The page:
There is a rhythm to life these days in Kharkiv, but it is a ghastly rhythm of sirens and war.
Each day is similar to the last with explosions, billowing smoke, and a fear of what has been hit this time.
We witness a strike on a light industrial area close to the centre of the Ukrainian city. Across the course of one day, we count five attacks.
Each one slowly burns away the fabric of a community, destroying its infrastructure and demoralising the people.
The fire crews of Kharkiv are fighting a brave battle to save their city – currently it is a battle they are losing.
They race to extinguish the source of the acrid black clouds, causing untold damage to lives and livelihoods.
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In the local hospital, they treat the victims of these attacks in the corridors, partly because they are so busy but mainly because they want to keep them away from the windows in case it is hit.
The patients will not give their names, but some agree to talk to us. One man’s shoulder was shattered when a missile hit a Kharkiv market.
When asked if he had a message for the attackers, he said: “I’m a kind man, but I don’t want the people who did this to me to live.”
Another man, a council worker who has been helping people board up the windows of their wrecked homes and businesses, has been shelled three times.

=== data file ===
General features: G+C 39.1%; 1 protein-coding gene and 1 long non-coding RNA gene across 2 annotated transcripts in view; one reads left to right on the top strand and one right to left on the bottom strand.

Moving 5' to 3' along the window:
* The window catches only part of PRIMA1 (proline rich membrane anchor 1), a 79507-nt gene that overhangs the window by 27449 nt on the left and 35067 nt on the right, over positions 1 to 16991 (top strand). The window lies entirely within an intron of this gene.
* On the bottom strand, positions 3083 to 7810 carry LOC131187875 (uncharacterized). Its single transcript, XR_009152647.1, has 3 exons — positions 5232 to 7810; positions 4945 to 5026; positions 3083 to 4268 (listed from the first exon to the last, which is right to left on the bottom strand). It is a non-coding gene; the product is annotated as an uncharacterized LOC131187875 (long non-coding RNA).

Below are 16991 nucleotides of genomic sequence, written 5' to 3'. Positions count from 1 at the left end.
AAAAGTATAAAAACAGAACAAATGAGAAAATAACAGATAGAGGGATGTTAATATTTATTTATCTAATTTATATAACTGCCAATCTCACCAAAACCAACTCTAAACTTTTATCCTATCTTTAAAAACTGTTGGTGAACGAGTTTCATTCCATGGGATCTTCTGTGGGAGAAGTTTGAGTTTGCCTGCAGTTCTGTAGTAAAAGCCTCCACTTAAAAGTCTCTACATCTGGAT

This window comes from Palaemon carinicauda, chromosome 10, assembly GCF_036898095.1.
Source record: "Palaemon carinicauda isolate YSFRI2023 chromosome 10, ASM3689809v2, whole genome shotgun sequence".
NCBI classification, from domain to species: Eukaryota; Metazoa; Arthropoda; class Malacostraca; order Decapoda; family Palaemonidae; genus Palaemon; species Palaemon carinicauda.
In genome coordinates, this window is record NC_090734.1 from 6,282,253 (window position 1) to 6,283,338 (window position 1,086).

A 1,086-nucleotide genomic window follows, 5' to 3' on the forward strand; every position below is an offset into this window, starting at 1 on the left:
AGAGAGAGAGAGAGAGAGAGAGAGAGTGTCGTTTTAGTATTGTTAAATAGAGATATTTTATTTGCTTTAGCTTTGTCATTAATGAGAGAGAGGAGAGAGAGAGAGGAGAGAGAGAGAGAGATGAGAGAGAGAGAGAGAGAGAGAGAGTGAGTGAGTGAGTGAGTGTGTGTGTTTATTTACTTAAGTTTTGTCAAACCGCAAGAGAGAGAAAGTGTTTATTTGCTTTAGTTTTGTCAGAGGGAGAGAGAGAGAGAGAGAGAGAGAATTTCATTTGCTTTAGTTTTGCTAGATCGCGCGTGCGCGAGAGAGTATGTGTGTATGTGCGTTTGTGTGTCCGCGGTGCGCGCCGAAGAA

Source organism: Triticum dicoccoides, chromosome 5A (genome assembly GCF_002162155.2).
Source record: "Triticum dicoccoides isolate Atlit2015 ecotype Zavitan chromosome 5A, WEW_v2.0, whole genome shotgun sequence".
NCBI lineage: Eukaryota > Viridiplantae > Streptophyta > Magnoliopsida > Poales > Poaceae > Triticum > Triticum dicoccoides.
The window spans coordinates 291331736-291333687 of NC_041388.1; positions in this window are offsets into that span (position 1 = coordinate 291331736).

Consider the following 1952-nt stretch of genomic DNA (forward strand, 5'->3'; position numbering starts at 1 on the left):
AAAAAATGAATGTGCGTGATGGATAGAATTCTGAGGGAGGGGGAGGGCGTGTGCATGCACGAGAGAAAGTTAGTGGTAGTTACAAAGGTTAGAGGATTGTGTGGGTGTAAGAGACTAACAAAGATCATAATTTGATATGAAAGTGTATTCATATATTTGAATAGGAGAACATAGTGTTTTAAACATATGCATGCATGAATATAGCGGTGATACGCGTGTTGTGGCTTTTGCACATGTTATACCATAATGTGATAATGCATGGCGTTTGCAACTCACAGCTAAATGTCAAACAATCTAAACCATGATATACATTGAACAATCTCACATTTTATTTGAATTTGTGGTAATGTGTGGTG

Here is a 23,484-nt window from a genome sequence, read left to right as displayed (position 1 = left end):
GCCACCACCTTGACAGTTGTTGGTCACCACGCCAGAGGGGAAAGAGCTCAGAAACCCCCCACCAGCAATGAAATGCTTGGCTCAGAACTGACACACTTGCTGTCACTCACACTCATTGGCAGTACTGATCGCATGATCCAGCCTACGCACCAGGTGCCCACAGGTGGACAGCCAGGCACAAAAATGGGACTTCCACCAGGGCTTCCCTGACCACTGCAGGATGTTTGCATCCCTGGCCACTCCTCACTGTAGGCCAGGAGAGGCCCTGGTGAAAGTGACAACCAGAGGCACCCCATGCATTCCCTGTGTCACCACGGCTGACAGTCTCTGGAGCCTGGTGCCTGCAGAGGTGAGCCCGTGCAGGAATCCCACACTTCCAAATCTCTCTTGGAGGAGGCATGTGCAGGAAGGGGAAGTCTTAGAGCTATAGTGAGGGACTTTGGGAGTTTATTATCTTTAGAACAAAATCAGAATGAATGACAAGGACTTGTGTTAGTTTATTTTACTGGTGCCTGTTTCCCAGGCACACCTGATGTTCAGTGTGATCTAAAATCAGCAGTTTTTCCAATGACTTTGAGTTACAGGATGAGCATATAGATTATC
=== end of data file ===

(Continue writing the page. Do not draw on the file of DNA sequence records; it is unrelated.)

Twice he escaped without being injured, but he shows us where the shrapnel from his third encounter went straight through a bone in his leg, narrowly missing an artery.
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We go back to a Ukrainian Orthodox church, which has so far remained unscathed, to meet Father Victor Marynchak.
We last saw him just before the war, sending off troops to their unknown fate in the freezing February air. He told us he would stay with his people, and he has been true to his word.
Two months into their fight against the invaders, he is comforting and reassuring and encouraging the soldiers here.
There are territorial defence volunteers and heavily-equipped troops making the sign of the cross as he delivers morning mass.
Father Victor estimates two-thirds of his congregation has fled – but he has given them his blessing as long as they return once this war is over. He admits here in Kharkiv “there are no absolutely safe places”.
We ask him about his reaction to what we’ve seen of the attacks on places like Saltivka.
“We bury our warriors, we visit the hospitals, we see the suffering. We see frightened children and the helpless elderly. And it breaks my heart”.
He is a calm man, thoughtful in his answers. But beneath this stillness, and aside from all the prayers, he has nothing but contempt for Vladimir Putin.
When asked what he feels towards the Russian president, he describes him as “Satan in human form”.
Before we leave, Father Victor vows that only being seriously injured or dying would make him leave this church.
Despite all the damage in Kharkiv, there is also defiance that the Ukrainians are not losing this war. They have their spoils, too.
We watch a captured Russian tank from a nearby village be loaded on to a trailer. What’s left of a Russian flag hanging from its turret is ripped off.
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Military personnel start spraying black paint over the infamous ‘Z’ logo on the sides of the vehicle.
Erasing the symbols of the enemy is one thing, but ridding the country of the enemy itself is altogether different.